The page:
12.05.22 – 26.06.22
Text by Tamara Beheydt
Katleen Vinck’s sculptural work is often characterized by heavy-looking materials and natural shades. She creates odd yet somewhat familiar shapes, fragments from another world or another time. Nonetheless, they seem to reflect well-known constructions and carry an essence of architecture.
Vinck’s starting point is an extreme fascination for architecture; its history, its meaning, its materials, and its technical intricacies. She has consistently chosen her own practice over commissioned work, and recently found a new sculptural freedom, moving further away from an overly prepared, mathematical approach. However, discipline, planning, and technical drawings remain key instruments to create her complex constructions. Based on a large collection of found and made photographs, the artist seeks out archetypes – basic elements, universally fundamental to architecture and, by extension, to structures created by humans. She then reflects on these basic elements and their evolved meaning through time.
The human aspect is not to be disregarded in Vinck’s work. Her oeuvre is essentially built around components and residues of human interventions in the existing landscape. For example, working around the shape of a bunker, her related works reminisce on protection, and possible new-found purposes of these sheltering architectures. Archetypical architectural elements such as these often find their origin in the natural world: a bunker is not very different from a cave, and a submarine or a zeppelin could be considered steel versions of cocoons or horizontal monoliths. Humans find inspiration in the nature that surrounds them, and that process echoes in Vinck’s sculptures: they always have organic qualities, with both concrete and clay having natural origins and the colour schemes remaining natural (mostly unmodified) as well.
Grey does not mean dull, and fragments do not mean destruction. All architecture and nature exist in a never-ending cycle of time, with humans building something to recreate or confine nature, other humans transforming architectural remnants, or nature taking over desolate fragments. What Vinck desires to show is not the loss, but the beauty of what is temporary. Everything transforms into something new overtime, carrying layers of past lives. Her works are rarely finished constructions or singular monuments, but rather appeal to that translucid, ungraspable moment of transformation – the blurry instant of crossing meanings and concept.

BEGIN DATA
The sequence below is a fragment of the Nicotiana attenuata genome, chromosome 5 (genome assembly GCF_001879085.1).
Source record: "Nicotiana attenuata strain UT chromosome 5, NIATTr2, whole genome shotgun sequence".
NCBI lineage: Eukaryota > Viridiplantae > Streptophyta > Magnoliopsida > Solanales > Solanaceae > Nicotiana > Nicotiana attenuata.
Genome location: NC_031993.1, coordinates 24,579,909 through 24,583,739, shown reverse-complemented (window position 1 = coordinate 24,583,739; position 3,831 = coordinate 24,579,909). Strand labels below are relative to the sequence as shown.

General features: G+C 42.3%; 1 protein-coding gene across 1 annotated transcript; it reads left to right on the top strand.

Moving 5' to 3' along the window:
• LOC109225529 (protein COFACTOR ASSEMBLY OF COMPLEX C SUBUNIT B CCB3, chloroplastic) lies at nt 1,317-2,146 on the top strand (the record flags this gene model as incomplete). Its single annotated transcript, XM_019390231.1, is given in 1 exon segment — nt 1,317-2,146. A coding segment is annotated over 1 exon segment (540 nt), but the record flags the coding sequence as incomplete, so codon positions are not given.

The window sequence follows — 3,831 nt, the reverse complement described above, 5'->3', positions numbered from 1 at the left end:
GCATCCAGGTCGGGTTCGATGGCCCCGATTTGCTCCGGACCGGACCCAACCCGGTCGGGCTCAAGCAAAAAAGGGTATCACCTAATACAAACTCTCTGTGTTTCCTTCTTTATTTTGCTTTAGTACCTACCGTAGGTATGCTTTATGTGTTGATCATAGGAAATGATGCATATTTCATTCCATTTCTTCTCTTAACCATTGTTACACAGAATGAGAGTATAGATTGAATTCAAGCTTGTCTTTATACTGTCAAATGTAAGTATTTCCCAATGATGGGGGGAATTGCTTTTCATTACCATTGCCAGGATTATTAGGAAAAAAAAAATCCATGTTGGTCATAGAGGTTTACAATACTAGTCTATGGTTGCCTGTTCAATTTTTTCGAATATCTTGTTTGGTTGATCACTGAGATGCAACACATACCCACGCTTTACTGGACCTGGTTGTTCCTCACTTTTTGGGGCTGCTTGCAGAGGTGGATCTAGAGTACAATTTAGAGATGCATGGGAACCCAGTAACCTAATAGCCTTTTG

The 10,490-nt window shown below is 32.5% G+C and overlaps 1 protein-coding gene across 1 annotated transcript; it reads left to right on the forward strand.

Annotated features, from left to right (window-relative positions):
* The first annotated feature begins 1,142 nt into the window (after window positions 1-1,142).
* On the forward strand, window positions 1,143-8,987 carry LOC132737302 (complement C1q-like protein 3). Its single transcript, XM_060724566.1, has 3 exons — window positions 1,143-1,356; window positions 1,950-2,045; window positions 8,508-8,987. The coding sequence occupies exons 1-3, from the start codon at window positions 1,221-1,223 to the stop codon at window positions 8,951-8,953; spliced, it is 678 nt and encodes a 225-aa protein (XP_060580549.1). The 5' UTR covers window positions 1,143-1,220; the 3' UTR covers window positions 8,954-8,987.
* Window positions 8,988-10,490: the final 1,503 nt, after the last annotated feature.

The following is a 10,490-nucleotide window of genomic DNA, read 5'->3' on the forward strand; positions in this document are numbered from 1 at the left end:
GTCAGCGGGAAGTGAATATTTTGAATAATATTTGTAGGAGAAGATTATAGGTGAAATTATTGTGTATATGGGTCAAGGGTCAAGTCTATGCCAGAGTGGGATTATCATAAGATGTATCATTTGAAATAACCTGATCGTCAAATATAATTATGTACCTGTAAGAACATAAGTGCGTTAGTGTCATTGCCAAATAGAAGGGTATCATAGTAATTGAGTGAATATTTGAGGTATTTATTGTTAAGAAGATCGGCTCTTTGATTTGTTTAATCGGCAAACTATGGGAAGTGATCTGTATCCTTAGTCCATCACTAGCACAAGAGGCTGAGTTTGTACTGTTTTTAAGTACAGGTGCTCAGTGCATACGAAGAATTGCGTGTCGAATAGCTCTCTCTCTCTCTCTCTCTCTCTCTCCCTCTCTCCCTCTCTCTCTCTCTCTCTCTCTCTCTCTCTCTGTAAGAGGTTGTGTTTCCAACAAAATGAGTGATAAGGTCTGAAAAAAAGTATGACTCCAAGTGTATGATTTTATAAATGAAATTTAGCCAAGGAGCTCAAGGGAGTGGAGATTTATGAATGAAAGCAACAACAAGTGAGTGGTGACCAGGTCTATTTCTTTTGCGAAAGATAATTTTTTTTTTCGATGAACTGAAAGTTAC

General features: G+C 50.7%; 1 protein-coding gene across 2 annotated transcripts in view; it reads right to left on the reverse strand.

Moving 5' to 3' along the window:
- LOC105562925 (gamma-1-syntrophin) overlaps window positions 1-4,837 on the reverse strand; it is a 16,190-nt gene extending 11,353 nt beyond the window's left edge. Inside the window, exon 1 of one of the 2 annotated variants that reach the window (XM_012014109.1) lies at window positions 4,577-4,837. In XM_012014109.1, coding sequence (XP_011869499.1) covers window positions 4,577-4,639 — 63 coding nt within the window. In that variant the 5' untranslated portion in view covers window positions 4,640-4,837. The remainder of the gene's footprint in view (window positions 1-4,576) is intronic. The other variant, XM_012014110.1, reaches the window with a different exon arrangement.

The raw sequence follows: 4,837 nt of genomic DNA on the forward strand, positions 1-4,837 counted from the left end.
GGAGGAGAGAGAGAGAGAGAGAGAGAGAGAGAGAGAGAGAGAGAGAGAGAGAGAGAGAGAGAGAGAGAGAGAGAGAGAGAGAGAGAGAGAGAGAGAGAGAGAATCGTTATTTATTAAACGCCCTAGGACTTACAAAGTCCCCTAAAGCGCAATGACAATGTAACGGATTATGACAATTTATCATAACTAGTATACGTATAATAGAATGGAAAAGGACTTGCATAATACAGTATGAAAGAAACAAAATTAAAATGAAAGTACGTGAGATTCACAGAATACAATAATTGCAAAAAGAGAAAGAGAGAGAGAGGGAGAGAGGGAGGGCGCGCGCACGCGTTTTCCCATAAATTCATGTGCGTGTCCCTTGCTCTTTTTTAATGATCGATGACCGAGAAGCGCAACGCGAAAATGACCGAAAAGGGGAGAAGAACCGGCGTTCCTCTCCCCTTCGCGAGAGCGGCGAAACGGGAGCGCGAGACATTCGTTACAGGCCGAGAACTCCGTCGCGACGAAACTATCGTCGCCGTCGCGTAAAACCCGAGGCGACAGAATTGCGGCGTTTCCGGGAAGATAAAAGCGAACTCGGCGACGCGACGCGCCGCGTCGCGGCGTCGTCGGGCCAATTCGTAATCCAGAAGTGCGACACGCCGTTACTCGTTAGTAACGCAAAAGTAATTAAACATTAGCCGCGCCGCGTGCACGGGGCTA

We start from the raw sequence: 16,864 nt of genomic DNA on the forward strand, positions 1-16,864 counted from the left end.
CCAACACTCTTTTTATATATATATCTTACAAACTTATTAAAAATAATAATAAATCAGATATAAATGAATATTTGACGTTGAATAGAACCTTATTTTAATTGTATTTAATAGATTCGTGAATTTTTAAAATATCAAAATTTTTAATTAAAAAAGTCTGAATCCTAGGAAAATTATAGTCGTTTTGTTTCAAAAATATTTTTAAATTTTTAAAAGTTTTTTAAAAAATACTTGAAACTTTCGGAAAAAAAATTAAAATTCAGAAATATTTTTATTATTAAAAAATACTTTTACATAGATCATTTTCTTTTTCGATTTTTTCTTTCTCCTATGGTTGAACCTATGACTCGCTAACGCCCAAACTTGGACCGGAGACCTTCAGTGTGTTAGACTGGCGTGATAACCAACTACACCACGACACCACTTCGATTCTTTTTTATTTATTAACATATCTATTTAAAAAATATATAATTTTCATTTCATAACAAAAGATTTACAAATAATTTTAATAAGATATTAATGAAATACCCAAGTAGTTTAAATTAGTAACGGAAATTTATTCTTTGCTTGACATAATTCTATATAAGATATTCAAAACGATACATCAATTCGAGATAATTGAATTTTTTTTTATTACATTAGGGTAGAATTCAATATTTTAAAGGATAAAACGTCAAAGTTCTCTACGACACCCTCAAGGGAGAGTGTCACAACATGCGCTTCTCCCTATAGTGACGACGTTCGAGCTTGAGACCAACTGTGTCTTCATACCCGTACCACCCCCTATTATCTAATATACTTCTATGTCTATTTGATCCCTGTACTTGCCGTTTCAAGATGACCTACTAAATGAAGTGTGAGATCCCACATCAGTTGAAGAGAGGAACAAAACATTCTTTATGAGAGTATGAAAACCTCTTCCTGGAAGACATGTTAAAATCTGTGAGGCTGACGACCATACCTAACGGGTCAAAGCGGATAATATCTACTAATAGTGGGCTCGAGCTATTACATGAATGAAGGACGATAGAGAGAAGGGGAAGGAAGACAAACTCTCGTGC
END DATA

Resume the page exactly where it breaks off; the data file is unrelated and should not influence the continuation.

Architecture has accompanied and sustained humans throughout their history. Its foundations are often the last, imperishable remainders of long-lost civilizations. Archaeological research helps us discover our past, but also offers important reflections about the future: what can we learn from the way of life of our forefathers? Some ancient structures are mysterious and bear testimony to a knowledge that is lost in time: how were the ancient Egyptians able to build the pyramids? What was the exact function of Stonehenge? Was there ever a real Tower of Babel? Such constructions spark the imagination and serve as important inspirations for works of fiction. The ominous monolith of 2001: A Space Odyssey, fictitious civilizations in Star Trek, or extremely advanced technological societies in Blade Runner: here too, architecture plays a crucial part in forming a narrative and understanding a culture.
It is precisely on the verge of these universes, in the field tension between a scientifically verified past and an imagined future, that Vinck’s sculptures are situated. Some shapes might remind us of a tank or a UFO floating through the exhibition space; others seem to refer to a kind of ‘cyber-urban’ architecture. Her titles rarely give any clues. They are rather a way for her to toy with the viewer’s perception – much to her own pleasure – and thus to keep our imagination away from one clear-cut meaning.
The cold materials might appear very silent, still in their powerful presence. However, their aura is buzzing with potential, with layers of time, with an ambition and expectation for transformation. When an architecture no longer serves the purposes it was intended for, it isn’t necessarily ‘deserted’ or ‘decayed’ – Vinck’s work is devoid of such emotional terminology. Her work looks forward rather than back – it is futuristic (could we even mention the overly-abused term ‘avant-garde’?), rather than post-apocalyptic. She strives for abstraction, essentiality, and universality. Precisely in the beauty of transformative cycles lies the potential to be recognized as an archetypical architectural element, a cornerstone of human and organic construction, a fundamental remnant – a residue and a new beginning all at once.